Kanawha County attorney, troubadour, actor and entertainer George Daugherty, perhaps best known by his stage name, the Earl of Elkview, died Sunday at age 86.
A trial lawyer in the Charleston area since 1958, specializing in medical liability cases, Daugherty said in a 2009 Daily Mail interview that he made a conscious effort to explore life outside of work in the mid-1960s, and began auditioning for, and appearing in, Kanawha Players and Charleston Light Opera Guild theatrical productions.
In 1973, he became a regular on the Capital City Jamboree country music show, televised statewide, where he initially played ukelele and a musical saw, and sang self-composed songs, many of them humorous, with titles like “It Takes a Snuff-Dippin’ Woman for a ‘Baccer Chewin’ Man.” It was then that Daugherty, who lived in Elkview since age 4, bestowed upon himself the title “Earl of Elkview” to help separate his identity as a lawyer from that of an entertainer.
Starting with its first performance in 1983, Daugherty co-hosted “Mountain Stage,” National Public Radio’s long-running live performance radio show, during its early years. Since then, he logged more than 3,000 performances across West Virginia and most of the United States, as well as numerous performances in Ireland.
While on stage, Daugherty wore his beliefs on his sleeve — and his hat, shirt, and guitar, which were festooned with American flags, outlines of West Virginia, anti-mountaintop removal stickers and pro-live music patches. His repertoire included a number of patriotically themed numbers, and songs about the beauty of America, West Virginia and the people who live there.
In 2003, Daugherty made an unsuccessful bid for the Democratic nomination for Secretary of State. During the primary, he became friends with Ken Hechler, who won the race, and campaigned with his former opponent during the general election, accompanying Hechler on the guitar as Hechler sang his self-penned song “WV Is Always Free” at campaign stops.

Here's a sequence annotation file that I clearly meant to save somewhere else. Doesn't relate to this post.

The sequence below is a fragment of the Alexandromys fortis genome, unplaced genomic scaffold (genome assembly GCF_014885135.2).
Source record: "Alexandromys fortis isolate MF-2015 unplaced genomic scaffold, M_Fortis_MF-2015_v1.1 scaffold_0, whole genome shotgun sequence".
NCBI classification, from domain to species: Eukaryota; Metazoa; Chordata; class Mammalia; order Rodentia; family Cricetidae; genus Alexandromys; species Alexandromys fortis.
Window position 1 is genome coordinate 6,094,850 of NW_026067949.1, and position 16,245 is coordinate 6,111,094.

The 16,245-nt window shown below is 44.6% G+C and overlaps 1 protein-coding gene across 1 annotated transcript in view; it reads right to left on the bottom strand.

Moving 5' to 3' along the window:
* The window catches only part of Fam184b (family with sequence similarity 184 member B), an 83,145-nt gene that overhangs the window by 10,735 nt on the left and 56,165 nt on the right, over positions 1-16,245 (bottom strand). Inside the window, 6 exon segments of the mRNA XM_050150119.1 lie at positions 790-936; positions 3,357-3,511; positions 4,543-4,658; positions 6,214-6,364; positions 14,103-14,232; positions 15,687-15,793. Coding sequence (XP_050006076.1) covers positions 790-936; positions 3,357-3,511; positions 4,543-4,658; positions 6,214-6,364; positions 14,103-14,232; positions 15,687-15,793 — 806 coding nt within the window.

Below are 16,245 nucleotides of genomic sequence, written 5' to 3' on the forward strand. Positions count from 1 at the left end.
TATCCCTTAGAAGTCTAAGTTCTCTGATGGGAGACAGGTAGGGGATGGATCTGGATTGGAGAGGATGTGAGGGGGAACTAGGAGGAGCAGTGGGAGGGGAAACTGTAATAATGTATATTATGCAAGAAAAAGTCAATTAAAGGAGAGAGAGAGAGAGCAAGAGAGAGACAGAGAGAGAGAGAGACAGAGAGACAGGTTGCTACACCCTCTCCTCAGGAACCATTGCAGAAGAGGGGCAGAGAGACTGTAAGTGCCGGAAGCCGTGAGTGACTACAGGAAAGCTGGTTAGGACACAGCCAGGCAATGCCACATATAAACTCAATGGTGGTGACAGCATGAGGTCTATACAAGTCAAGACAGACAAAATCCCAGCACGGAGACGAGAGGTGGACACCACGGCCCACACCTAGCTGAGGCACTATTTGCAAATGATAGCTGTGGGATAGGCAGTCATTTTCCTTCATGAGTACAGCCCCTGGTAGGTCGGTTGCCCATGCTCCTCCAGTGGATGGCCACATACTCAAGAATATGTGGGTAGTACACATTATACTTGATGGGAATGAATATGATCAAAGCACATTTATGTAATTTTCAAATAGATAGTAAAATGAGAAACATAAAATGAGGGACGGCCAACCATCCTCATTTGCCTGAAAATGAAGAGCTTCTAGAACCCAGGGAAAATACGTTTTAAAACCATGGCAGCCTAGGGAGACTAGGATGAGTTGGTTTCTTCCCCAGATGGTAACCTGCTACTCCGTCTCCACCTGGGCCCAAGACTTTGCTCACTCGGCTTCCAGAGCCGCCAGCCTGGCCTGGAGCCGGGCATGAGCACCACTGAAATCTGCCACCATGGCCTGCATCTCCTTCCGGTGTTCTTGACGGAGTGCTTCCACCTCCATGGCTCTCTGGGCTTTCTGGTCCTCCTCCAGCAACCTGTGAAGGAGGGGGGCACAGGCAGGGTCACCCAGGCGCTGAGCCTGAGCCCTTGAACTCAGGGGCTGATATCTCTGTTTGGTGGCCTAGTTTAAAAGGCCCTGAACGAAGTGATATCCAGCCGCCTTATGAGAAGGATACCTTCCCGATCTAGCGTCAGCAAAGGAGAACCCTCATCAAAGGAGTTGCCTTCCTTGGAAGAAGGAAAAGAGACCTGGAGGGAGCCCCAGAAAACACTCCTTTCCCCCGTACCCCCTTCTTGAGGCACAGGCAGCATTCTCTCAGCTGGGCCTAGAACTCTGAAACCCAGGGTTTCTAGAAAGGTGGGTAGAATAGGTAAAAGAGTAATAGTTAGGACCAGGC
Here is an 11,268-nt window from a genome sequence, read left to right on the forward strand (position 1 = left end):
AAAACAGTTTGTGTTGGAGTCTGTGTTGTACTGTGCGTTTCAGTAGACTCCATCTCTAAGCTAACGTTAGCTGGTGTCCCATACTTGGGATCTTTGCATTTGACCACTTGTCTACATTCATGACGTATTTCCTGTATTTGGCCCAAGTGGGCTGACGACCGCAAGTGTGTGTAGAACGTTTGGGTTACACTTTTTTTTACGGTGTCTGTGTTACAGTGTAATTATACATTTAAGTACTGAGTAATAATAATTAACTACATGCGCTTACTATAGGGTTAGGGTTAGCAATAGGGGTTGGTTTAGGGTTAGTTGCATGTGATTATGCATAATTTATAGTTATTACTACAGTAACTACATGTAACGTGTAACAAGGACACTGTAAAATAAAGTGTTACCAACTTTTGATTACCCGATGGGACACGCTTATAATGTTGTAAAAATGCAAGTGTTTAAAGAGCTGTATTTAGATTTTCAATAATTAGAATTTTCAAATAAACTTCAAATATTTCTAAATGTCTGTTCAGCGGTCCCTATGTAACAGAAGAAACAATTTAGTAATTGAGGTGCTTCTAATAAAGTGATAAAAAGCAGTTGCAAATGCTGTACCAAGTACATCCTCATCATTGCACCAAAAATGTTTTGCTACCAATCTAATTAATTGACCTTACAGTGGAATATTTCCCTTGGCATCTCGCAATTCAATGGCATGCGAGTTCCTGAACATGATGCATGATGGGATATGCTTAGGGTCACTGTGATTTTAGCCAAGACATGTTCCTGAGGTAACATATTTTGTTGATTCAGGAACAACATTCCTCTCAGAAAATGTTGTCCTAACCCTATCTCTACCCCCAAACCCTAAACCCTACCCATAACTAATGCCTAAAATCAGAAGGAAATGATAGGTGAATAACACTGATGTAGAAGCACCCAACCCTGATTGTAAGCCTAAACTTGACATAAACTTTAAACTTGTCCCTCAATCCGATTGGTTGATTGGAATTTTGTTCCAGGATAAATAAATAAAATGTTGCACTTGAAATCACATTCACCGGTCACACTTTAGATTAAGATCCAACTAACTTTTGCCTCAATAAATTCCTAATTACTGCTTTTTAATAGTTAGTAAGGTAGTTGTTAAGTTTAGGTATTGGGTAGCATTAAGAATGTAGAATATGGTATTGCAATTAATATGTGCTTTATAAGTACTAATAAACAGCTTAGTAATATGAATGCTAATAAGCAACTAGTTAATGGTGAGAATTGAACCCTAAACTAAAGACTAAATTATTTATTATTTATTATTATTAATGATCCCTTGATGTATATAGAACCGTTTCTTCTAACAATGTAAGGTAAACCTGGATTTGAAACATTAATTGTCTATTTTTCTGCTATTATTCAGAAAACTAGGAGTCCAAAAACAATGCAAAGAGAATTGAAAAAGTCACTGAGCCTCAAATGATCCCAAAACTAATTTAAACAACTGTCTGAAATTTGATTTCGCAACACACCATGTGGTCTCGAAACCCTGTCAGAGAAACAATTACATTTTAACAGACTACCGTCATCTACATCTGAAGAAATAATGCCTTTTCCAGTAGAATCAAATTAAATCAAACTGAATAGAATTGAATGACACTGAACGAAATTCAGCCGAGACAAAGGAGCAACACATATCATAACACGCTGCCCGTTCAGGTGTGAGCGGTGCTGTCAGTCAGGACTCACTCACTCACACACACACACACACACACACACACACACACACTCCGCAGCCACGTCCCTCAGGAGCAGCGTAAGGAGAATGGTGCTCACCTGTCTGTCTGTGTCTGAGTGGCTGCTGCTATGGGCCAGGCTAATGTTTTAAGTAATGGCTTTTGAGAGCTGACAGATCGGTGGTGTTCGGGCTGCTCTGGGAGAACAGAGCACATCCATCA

Daugherty occasionally played with the Elkview area bluegrass band Hillbreed, and in recent years, performed as a part of the O’Daugherty Family band, which included family members George, Sallie, Tom and Devin.
A graduate of West Virginia University, Daughtery served in the Army during the mid-1950s.
In 2009, after Daugherty moved to Dunbar, the City Council added a new honorific to his title, officially declaring him to be the Duke of Dunbar.
Since realizing he had a problem with alcohol and becoming involved in a program in the late 1970s to re-assume control of his life, Daugherty had been an approachable, welcoming source of advice and encouragement for many in the Kanawha Valley’s recovery community. In 2013, the West Virginia State Bar appointed him the first director of its Lawyer Assistance Program for attorneys struggling with addiction.
In a 1991 interview with the Charleston Gazette-Mail’s Sandy Wells, Daugherty described a sort of resurrection he experienced after engaging the recovery process.
“I can sum it up best this way,” he said. “If God had said to me when I was 46, ‘I’m going to take you at noon today,’ I would think, ‘God, you gave me a dirty deal. Things were so tough. You didn’t treat me right.’ But if He were to take me this morning, I would say, ‘It’s been a wonderful trip, God. Thank you!’ ”